We are quickly becoming "foodies" too. :) We're getting there. I think the combination of being tired and overdoing it and everything this last week culminated in the tears last night. It's just so heartbreaking when they're upset like that.

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Taking more of an interest in making gluten free, safe food can be a way of owning Celiac.  You have a feeling of success when you produce your own cure. ;)

 

The hard work improves the appetite too!  I grated those carrots by hand ya know. B)   If anyone knows where I can BUY gluten free, egg free carrot cake ~ let me know.  I understand wanting instant gratification when you are hungry!  I do try and double all baking and freeze some for emergencies.

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Taking more of an interest in making gluten free, safe food can be a way of owning Celiac.  You have a feeling of success when you produce your own cure. ;)

 

The hard work improves the appetite too!  I grated those carrots by hand ya know. B)   If anyone knows where I can BUY gluten free, egg free carrot cake ~ let me know.  I understand wanting instant gratification when you are hungry!  I do try and double all baking and freeze some for emergencies.

Could you take a white cake mix and add whatever is needed for the carrot cake? Thats the only way i can think of to speed the process of making it up a bit.

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Taking more of an interest in making gluten free, safe food can be a way of owning Celiac.  You have a feeling of success when you produce your own cure. ;)

 

The hard work improves the appetite too!  I grated those carrots by hand ya know. B)   If anyone knows where I can BUY gluten free, egg free carrot cake ~ let me know.  I understand wanting instant gratification when you are hungry!  I do try and double all baking and freeze some for emergencies.

 

Grating carrots is worse than grating cheese! Well....maybe not. They both have their separate issues but for some reason I make a much bigger mess when I grate carrots than I do when I grate cheese!

 

I know Namaste makes a spice cake mix....but I'm not sure what all is in it and that would probably speed the cake part of it up a little bit. I just wish I could find a grater that actually made grating cheese and carrots and anything else I need to grate easier! I would like the attachment for my standmixer but am a bit leery of it since it's expensive and looks like it's mostly plastic. Me and plastic don't get along....I tend to break it. :/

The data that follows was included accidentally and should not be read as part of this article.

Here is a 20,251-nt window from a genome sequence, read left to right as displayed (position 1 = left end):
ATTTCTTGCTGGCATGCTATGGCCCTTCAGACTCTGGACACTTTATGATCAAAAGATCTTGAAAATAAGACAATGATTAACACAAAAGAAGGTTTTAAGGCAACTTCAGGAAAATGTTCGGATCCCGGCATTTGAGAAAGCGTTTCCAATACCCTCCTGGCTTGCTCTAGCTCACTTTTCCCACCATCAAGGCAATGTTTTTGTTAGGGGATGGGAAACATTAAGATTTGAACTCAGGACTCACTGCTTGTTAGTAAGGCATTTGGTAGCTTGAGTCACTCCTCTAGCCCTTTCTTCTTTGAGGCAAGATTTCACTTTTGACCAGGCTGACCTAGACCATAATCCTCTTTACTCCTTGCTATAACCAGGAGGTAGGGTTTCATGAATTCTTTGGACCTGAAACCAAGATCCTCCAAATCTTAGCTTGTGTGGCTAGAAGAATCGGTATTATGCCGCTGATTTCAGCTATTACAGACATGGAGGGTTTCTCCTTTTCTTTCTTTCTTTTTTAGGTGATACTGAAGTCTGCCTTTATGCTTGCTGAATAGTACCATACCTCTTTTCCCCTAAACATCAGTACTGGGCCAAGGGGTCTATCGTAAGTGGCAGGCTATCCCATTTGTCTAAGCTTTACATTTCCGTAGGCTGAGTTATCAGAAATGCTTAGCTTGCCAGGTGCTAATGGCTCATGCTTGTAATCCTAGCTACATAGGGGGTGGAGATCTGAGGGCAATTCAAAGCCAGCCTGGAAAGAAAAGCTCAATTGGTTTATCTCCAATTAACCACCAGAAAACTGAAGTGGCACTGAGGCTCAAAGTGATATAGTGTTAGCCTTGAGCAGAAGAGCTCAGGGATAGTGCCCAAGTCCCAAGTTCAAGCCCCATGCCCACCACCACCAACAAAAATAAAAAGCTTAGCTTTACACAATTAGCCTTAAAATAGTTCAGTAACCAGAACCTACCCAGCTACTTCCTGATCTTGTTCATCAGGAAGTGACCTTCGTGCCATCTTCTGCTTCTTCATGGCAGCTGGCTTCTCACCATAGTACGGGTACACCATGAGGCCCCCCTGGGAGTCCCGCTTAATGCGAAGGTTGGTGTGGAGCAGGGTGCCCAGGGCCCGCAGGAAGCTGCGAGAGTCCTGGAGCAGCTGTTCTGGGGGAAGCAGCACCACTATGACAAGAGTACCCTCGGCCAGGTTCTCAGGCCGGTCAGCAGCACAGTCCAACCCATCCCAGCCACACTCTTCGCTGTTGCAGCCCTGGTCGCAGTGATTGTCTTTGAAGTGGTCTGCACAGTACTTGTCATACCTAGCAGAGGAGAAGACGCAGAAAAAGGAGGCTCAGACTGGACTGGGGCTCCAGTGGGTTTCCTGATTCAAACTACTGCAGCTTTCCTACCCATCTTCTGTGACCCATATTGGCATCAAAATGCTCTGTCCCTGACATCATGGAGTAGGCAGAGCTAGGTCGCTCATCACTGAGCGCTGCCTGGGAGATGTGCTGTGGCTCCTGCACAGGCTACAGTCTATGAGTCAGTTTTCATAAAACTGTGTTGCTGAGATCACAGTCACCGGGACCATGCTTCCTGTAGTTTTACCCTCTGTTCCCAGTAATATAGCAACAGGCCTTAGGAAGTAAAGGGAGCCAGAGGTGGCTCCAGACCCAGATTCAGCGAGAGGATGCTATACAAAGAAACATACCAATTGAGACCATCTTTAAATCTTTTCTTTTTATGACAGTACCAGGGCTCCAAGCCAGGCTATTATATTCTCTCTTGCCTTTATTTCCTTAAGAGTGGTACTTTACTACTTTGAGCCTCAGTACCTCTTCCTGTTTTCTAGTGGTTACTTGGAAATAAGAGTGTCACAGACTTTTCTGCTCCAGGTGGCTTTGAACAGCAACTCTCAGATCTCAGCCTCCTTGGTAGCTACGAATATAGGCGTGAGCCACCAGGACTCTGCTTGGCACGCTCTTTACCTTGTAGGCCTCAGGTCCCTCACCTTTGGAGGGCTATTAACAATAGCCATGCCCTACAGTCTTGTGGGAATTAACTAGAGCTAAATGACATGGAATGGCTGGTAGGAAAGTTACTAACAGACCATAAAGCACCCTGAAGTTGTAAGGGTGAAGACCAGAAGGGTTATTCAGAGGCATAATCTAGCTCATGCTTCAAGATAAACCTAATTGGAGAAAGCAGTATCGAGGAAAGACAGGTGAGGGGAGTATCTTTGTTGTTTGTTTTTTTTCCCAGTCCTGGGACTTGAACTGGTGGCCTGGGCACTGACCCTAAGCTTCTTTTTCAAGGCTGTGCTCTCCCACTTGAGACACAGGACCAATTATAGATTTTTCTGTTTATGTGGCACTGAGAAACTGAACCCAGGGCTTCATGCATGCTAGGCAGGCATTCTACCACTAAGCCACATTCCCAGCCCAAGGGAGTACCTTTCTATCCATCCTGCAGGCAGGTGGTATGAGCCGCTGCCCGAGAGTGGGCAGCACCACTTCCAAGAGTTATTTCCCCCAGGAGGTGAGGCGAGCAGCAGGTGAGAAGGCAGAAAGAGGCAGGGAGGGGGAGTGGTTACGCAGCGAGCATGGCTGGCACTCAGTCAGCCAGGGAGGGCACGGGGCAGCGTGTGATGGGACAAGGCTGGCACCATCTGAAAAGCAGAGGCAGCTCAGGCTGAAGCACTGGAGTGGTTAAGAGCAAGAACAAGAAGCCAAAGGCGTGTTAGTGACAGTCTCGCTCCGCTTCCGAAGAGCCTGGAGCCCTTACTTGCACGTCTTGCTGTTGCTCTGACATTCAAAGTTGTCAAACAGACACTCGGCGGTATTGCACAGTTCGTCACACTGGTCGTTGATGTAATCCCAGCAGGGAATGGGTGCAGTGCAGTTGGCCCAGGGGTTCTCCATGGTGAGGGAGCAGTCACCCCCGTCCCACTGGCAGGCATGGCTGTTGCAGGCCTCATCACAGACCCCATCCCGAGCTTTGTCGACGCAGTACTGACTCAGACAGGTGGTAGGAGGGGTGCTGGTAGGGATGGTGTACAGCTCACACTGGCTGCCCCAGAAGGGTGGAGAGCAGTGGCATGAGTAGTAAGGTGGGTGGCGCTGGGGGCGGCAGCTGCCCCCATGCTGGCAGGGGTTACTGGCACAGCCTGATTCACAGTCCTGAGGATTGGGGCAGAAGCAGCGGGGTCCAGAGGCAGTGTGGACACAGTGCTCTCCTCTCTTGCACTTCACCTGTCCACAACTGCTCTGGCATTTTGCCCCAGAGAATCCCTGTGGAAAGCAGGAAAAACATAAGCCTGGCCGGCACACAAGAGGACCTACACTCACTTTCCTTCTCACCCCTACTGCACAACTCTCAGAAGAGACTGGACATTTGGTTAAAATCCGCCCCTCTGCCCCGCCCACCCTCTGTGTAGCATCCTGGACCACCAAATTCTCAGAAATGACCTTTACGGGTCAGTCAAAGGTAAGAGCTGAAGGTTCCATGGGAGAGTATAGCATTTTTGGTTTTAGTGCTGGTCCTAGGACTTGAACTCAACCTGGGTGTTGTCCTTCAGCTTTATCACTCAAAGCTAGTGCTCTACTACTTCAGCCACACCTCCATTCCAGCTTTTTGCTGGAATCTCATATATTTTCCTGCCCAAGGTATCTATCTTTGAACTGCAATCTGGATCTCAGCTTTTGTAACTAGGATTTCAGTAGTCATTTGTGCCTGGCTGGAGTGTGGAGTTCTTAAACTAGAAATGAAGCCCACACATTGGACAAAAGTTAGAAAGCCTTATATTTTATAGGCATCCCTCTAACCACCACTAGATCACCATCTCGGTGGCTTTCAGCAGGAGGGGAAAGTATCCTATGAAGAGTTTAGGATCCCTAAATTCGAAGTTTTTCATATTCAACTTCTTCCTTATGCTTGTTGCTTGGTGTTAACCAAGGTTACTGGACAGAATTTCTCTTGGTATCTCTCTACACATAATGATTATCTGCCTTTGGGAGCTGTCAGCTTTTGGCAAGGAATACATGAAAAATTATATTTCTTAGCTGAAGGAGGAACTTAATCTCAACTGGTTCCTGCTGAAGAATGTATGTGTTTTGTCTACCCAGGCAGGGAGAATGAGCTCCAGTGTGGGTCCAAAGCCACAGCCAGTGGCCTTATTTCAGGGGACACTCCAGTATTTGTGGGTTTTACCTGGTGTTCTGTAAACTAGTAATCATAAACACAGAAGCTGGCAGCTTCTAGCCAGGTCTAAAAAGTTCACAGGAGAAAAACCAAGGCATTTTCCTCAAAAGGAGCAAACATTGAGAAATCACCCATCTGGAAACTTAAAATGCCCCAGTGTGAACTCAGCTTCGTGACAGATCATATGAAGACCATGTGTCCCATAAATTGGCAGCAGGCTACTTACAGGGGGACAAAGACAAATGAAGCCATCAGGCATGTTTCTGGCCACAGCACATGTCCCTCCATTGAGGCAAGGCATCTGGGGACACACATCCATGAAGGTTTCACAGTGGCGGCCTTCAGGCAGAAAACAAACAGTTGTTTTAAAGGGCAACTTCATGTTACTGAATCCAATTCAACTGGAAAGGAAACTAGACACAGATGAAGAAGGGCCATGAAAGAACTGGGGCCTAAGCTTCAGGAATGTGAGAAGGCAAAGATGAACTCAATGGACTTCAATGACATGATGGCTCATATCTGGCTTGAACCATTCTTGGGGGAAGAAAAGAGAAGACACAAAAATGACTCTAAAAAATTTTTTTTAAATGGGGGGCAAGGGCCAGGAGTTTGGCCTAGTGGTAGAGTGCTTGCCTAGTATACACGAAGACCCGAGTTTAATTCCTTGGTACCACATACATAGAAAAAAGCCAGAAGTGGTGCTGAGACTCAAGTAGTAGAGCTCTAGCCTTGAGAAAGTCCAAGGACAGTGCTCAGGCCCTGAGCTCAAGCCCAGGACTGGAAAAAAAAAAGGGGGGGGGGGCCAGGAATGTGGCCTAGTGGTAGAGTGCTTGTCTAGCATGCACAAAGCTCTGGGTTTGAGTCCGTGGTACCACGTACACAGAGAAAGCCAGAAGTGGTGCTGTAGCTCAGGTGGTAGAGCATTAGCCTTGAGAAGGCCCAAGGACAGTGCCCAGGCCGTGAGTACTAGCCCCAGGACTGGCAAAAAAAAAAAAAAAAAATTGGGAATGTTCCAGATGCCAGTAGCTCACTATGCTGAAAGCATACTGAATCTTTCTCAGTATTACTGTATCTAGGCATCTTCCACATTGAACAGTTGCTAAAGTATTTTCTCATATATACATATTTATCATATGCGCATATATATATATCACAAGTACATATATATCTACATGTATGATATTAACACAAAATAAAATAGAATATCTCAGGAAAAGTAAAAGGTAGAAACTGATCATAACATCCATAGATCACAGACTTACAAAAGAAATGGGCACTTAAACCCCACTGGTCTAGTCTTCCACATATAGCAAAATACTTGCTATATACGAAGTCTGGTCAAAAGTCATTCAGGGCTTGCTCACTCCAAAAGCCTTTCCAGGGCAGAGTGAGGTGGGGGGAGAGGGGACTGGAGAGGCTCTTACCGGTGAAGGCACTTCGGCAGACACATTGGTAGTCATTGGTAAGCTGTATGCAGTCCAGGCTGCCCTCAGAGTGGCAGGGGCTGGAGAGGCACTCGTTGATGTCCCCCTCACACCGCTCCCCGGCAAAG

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Simply organic makes an amazing carrot cake! Not sure if it dairy free, though.

This may sound horrible, but when each of my kids were diagnosed, we went out of our way to bake cakes and brownies and sweets, just so they always had something great to look forward to. As they got more used to their new normal, we cut that way way back. Having lots of treats seemed to make the transition easier. I is so hard, though. It's been worse with my daughter. She was a carb loader and is a terribly picky eater. There are days I honestly don't even know what to feed her. I swear that child lives on yogurt and homemade granola bars.

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Simply organic makes an amazing carrot cake! Not sure if it dairy free, though.

This may sound horrible, but when each of my kids were diagnosed, we went out of our way to bake cakes and brownies and sweets, just so they always had something great to look forward to. As they got more used to their new normal, we cut that way way back. Having lots of treats seemed to make the transition easier. I is so hard, though. It's been worse with my daughter. She was a carb loader and is a terribly picky eater. There are days I honestly don't even know what to feed her. I swear that child lives on yogurt and homemade granola bars.

I hear ya. My little guy doesn't really eat meat. He'll eat lunch meat (only ham) and occasionally he'll eat some chicken and he'll eat breakfast sausages or hot dogs. That's pretty much it, though. He only eats certain veggies (willingly) so it can be a battle getting those in him as well. I do give him sausages every morning with his breakfast so he has some protein in the morning. I think that helps, some. 

It's frustrating....especially when he's constantly hungry and has had all the snacks, fruit and such you have in the house already and doesn't want any of them any more. Oy.

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My daughter has one orgain kids protein shake each day. It's the only way I know she gets enough. The only meat she eats is turkey tacos and we can only do that so often. No veggies that aren't hidden in other food and she can be picky about her fruits. She is brutal. She would happily go days without eating to avoid foods she doesn't like. It's a killer.

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He doesn't have strong reactions and aside from a tummy ache every day from December/January on he didn't really have any other symptoms. We didn't know he was constipated as he was going regularly and the other symptoms didn't show up until he went gluten-free and then ingested gluten again. Those are mostly emotional/behavioral symptoms and I am not sure he notices them right now.

 

Aww, poor little dude.  We're not sure we have celiac yet (waiting on test results), but we've definitely dealt with food sensitivities, some with gut reactions and some with brain reactions.  It's *so* much easier for little ones to understand why they can't eat the thing that gives them the tummyache.  (And probably easier for adults, too!). 

One idea - for gluten-free bread, this was our savior - insanely good, even for the non-gluten-free people in our house (we used milk & eggs instead of the subs in the recipe, but this can easily be dairy free too).